Dopamine is at an all-time high when we're first pursuing a relationship with someone who we're very interested in. This high level of dopamine makes new love feel extremely rewarding, exciting, and worth pursuing over other things. There is nothing that quite feels like our first serious love, especially if that love is returned. You may feel like you've found your soul mate like there's a connection between the two of you is like nothing else.

There's nothing wrong with these feelings. In fact, they are an important part of building the foundation of a long-term relationship. If you and your partner are a good match, this initial dopamine rush can plant the seed for a powerful connection that lasts over time.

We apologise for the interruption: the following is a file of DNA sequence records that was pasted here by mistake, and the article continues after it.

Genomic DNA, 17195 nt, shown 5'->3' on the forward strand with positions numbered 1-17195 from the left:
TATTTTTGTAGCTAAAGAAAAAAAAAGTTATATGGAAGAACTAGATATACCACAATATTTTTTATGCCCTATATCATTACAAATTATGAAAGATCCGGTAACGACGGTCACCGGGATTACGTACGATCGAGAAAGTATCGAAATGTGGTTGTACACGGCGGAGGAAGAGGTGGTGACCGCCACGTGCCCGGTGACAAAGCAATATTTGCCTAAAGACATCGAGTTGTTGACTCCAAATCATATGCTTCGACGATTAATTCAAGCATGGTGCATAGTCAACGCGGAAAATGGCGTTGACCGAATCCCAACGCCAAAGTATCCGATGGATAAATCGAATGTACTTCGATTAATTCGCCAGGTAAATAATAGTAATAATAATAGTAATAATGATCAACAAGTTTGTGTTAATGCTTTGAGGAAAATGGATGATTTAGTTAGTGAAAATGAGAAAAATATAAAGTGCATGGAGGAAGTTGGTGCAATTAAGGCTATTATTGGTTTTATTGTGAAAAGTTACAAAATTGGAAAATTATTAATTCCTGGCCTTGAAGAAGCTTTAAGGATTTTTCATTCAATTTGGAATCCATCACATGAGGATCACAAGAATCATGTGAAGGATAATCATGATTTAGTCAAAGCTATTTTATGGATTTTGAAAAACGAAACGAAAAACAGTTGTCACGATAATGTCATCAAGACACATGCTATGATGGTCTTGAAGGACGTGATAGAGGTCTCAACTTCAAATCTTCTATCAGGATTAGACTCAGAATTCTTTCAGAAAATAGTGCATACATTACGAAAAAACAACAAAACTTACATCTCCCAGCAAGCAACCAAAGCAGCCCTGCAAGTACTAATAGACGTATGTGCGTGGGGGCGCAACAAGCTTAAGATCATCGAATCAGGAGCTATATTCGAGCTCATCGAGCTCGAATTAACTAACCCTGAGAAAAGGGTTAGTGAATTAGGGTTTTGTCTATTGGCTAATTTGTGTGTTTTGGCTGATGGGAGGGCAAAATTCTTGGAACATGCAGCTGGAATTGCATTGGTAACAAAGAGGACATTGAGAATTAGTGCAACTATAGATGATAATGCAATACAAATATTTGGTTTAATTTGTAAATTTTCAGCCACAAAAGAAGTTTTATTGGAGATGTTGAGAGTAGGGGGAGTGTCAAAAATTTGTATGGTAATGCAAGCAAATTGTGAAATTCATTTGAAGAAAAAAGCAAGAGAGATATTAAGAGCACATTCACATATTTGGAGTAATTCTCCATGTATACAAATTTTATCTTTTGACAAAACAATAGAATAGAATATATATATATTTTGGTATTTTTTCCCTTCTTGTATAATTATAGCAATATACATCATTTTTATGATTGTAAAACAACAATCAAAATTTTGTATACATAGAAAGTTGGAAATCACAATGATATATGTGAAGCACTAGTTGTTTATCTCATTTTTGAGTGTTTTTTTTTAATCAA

Some people may realize once the dopamine high wears off that they are no longer as interested in their partner. Others may feel distraught if they don't feel the same rush that they once did and end a relationship prematurely. However, it's normal for the fires of passion to cool off as a relationship matures, replaced by neurochemicals that foster attachment and connection.

Neurochemicals In Mature Relationships

After about six months to a year of being together, dopamine and cortisol ease. Other neurochemicals related to long-term attachment are released instead, the most notable one being oxytocin. Oxytocin is the same chemical involved in the connection between mothers and infants, as it facilitates bonding and security. Known as the "bonding hormone" or the "cuddle chemical," oxytocin is released through many activities, including holding hands and hugging.

Oxytocin encourages us to develop trust in the person we're with. This social trust has been a crucial part of survival since the beginning of human civilization and is hardwired into the brain.

What About When A Relationship Ends?